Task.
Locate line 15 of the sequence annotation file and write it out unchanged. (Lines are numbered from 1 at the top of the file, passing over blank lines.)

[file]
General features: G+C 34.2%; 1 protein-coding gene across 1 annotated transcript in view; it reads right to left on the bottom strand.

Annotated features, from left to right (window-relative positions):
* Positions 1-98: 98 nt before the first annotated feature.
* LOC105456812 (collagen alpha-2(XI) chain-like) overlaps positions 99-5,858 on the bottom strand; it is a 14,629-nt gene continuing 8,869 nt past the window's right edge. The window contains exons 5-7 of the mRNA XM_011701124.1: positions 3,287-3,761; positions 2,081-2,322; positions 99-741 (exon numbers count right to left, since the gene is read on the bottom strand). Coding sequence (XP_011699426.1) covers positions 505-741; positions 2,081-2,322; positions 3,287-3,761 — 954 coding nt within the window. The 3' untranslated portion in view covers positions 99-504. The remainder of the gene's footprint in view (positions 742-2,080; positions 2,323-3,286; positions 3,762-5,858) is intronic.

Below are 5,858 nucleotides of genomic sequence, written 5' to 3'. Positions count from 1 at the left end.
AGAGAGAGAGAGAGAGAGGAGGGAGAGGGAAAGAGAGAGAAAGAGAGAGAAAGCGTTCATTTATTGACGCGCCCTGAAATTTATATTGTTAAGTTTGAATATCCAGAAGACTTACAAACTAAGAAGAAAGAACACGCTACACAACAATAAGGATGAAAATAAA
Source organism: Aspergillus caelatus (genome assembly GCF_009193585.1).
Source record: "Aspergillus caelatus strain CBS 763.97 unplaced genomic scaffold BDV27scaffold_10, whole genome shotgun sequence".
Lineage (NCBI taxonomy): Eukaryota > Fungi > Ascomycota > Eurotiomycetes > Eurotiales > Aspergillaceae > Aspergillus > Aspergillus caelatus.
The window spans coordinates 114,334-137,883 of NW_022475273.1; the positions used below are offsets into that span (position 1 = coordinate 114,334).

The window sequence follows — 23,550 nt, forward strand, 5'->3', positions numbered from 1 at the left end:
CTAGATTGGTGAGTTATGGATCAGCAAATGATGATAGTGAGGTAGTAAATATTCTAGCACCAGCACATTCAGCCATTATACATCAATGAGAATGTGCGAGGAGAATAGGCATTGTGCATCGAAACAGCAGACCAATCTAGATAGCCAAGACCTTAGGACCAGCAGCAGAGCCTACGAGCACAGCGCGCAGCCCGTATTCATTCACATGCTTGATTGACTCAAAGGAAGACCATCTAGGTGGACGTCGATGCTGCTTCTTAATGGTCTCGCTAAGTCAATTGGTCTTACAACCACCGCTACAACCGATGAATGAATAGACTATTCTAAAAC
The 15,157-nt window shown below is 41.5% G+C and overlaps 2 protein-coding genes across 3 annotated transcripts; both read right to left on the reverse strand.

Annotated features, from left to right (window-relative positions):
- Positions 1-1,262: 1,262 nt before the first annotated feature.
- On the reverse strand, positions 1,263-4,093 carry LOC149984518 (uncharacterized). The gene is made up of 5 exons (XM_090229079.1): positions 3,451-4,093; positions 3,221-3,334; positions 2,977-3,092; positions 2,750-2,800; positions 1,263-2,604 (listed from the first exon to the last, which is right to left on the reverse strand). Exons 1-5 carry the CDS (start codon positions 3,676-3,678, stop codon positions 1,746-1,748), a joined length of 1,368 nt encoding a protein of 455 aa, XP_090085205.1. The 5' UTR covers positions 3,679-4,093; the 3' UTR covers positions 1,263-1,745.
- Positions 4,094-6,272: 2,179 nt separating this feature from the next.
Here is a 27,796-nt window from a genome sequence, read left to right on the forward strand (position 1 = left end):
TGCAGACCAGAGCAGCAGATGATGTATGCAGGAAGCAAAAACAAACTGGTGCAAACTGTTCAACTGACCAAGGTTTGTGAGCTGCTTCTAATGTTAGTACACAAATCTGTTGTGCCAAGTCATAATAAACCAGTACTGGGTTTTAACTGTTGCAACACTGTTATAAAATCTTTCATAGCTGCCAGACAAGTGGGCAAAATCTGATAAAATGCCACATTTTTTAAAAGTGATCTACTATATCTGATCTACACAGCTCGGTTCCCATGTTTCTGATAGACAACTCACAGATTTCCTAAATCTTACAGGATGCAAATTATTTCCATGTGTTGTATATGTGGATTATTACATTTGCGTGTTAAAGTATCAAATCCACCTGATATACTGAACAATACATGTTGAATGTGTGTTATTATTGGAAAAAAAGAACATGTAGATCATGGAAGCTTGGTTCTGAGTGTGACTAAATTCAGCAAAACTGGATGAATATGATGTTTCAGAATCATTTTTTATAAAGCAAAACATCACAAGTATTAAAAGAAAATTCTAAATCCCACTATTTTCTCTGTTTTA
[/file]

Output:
- Positions 1-1,262: 1,262 nt before the first annotated feature.